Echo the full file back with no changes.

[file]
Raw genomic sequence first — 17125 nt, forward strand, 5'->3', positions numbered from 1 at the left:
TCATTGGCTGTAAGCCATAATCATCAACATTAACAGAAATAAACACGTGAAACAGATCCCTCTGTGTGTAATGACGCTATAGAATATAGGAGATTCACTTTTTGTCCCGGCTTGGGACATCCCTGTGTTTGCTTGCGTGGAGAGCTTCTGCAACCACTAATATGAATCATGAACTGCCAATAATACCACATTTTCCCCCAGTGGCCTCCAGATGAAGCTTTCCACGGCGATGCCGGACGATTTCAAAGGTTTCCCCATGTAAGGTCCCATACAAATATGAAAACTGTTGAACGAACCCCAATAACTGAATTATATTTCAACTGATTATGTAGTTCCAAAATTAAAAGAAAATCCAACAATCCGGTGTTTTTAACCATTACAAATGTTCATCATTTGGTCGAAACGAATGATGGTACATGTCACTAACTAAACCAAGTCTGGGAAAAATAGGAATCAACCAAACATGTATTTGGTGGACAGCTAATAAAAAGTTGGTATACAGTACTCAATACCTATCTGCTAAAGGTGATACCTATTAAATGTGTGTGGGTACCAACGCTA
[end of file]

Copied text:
Raw genomic sequence first — 17125 nt, forward strand, 5'->3', positions numbered from 1 at the left:
TCATTGGCTGTAAGCCATAATCATCAACATTAACAGAAATAAACACGTGAAACAGATCCCTCTGTGTGTAATGACGCTATAGAATATAGGAGATTCACTTTTTGTCCCGGCTTGGGACATCCCTGTGTTTGCTTGCGTGGAGAGCTTCTGCAACCACTAATATGAATCATGAACTGCCAATAATACCACATTTTCCCCCAGTGGCCTCCAGATGAAGCTTTCCACGGCGATGCCGGACGATTTCAAAGGTTTCCCCATGTAAGGTCCCATACAAATATGAAAACTGTTGAACGAACCCCAATAACTGAATTATATTTCAACTGATTATGTAGTTCCAAAATTAAAAGAAAATCCAACAATCCGGTGTTTTTAACCATTACAAATGTTCATCATTTGGTCGAAACGAATGATGGTACATGTCACTAACTAAACCAAGTCTGGGAAAAATAGGAATCAACCAAACATGTATTTGGTGGACAGCTAATAAAAAGTTGGTATACAGTACTCAATACCTATCTGCTAAAGGTGATACCTATTAAATGTGTGTGGGTACCAACGCTA